Thirteen children had very mild (were able to take 200ml of fluid in first four hours), 39 had mild (were able to take 400ml of fluid after four hours), 13 had moderate (were able to take 600ml of fluid after four hours), 5 had significant (were able to take 800ml fluid in first four hours) but no one showed very significant improvement after treatment (table-II, fig-2). In group-2, all the children showed improvement in drinking ability and hydration status after treatment. One child had very mild, 15 children had mild, 40 had moderate, 13 had significant and 1 child showed very significant (was able to take more than 800ml of fluid in first four hours) improvement after treatment. The difference in improvement in drinking ability and hydration status between the groups was highly significant (p<0.001).
Diarrhea is the second leading cause of death in children under the age of five years and kills around 760,000 children per year in this pediatric age group8. Children that die from diarrhea actually succumb to death from dehydration and fluid loss. Acute gastroenteritis is a major cause of emergency department visits and hospitalization in developed and under developed countries6. Despite the overwhelming evidence to support the usage of oral rehydration, oral rehydration salt solution (ORS) is still described as an underused simple therapy9. Approximately 70 percent of all children with acute gastroenteritis present with vomiting and it is considered as a major barrier to successful rehydration5. It frustrates both parents and care providers and prompts the use of unnecessary intravenous (IV) rehydration and hospital admission7. The use of an antiemetic for vomiting in acute gastroenteritis in children is still a matter of debate.
In our study we have observed that vomiting is indeed a very crucial factor that determines the outcome of oral rehydration therapy. In our study we found a statistically significant difference among the two groups. Children with acute gastroenteritis who were given ondansetron in an oral single dose of 0.2mg/kg before ORS (group-2) showed a marked reduction in vomiting which enhanced the intake of ORS thereby correcting dehydration efficiently in contrast to the group that received only ORS (group-1). A randomized, prospective, double blind clinical trial comparing ondansetron with a placebo was carried out by Ramsook and his colleagues in 2002. They found that ondansetron was effective in reducing the emesis from gastroenteritis during the early phase of oral rehydration and in lowering the rates of intravenous fluid administration and hospital admission12.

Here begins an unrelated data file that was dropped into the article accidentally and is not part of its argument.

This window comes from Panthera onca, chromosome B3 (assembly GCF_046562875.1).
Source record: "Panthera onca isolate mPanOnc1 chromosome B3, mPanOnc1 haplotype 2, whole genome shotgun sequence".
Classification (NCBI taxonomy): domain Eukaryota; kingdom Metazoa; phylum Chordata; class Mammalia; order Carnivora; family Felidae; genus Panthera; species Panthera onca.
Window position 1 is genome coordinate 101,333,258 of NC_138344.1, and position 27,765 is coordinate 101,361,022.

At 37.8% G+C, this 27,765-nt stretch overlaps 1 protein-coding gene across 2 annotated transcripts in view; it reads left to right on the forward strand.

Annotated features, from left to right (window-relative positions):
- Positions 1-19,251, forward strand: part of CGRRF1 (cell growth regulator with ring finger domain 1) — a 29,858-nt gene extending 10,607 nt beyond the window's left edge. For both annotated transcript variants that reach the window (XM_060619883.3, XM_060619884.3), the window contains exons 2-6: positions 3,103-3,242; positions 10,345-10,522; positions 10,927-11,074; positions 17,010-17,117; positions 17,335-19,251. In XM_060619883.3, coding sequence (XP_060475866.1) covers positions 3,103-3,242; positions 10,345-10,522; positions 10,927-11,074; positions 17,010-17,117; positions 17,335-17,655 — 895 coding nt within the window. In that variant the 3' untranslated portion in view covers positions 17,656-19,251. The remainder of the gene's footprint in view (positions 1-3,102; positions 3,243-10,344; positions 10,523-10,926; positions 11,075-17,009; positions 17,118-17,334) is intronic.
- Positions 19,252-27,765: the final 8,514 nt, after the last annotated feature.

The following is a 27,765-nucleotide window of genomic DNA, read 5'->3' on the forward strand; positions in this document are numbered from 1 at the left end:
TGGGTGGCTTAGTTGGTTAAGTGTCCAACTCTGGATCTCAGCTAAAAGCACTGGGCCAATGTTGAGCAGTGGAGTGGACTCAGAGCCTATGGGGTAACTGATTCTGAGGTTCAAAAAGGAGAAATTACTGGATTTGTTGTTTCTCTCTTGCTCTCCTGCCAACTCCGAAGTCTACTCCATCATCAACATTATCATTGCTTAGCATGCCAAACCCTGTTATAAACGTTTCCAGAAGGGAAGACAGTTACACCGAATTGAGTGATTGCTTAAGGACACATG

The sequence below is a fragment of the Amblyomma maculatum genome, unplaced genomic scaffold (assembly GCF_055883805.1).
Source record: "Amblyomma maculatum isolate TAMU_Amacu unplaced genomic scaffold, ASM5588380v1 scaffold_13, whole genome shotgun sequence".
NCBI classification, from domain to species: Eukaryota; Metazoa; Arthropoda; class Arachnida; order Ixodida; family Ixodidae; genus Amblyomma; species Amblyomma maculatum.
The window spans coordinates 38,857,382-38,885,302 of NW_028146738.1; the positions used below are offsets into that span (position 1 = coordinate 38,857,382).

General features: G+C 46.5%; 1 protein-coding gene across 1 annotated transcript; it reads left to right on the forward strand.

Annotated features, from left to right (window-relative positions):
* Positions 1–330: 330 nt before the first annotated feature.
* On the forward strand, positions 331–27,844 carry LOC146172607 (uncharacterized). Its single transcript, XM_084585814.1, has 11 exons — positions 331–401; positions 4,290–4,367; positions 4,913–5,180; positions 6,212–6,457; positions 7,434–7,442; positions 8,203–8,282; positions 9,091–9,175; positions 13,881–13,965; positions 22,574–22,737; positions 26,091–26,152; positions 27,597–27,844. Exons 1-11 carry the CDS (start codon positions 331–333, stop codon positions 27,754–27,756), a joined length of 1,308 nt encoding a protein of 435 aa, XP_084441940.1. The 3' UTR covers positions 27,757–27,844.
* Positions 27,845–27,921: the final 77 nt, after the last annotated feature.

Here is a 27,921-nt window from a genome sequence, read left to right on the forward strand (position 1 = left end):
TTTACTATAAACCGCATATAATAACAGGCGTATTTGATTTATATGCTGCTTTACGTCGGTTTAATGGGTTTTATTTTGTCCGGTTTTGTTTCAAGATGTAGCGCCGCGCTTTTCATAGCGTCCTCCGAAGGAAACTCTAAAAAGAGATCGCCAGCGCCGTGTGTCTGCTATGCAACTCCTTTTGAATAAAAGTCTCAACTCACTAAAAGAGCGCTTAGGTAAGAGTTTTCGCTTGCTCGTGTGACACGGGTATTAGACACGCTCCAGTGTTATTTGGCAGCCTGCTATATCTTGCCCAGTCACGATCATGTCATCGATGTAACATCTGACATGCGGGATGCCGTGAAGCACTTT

In 2016 Federico and his colleagues conducted a double blind randomized trial comparing the effect of an oral single dose of ondansetron to domperidone in reducing emesis related to acute gastroenteritis in children. Ondansetron reduced the risk of intravenous rehydration by over 50%, both vs placebo and domperidone10. In our study we observed that in group-1, only 3 children showed complete cessation of vomiting after 4 hours of treatment as compared to group-2, in which 26 children showed complete cessation of emesis. The difference between the two groups was statistically significant.
One of the possible explanation could be that when taken orally, ondansetron is absorbed into the gastrointestinal tract13 and being a serotonin 5-HT3 receptor antagonist, it functions by suppressing the vomiting centers in the brain and blocking afferent depolarization of vagal nerves peripherally in the intestines which provoke emesis response in acute gastroenteritis. By reducing emesis, ondansetron directly improves the oral intake of ORS thereby reducing the requirement of intravenous rehydration and hospital admissions11.
Although ORS is the mainstay of treatment in acute gastroenteritis with mild to moderate dehydration, still rehydration failure does occur in most of the patients. The main reason for this treatment failure is continuous vomiting which limits its oral intake. We have observed in our study that by adding ondansetron to the treatment regimen the outcome improves greatly. Ondansetron not only improves hydration status and drinking ability by decreasing vomiting but also reduces the chances of hospital admissions and IV rehydration. No noticeable side effect was observed after an oral single dose of 0.2mg/kg. It can be concluded from our study that ORT should be started as soon as possible in children with acute gastroenteritis but if the child fails to tolerate oral fluid due to excessive vomiting, ondansetron should be added to the treatment regimen to effectively improve the outcome. This simple measure can greatly decrease the disease burden by lowering the morbidity and mortality rate.
CONFLICT OF INTEREST
This study has no conflict of interest to declare by any author.
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|Publication:||Pakistan Armed Forces Medical Journal|
|Article Type:||Clinical report|
|Date:||Aug 31, 2018|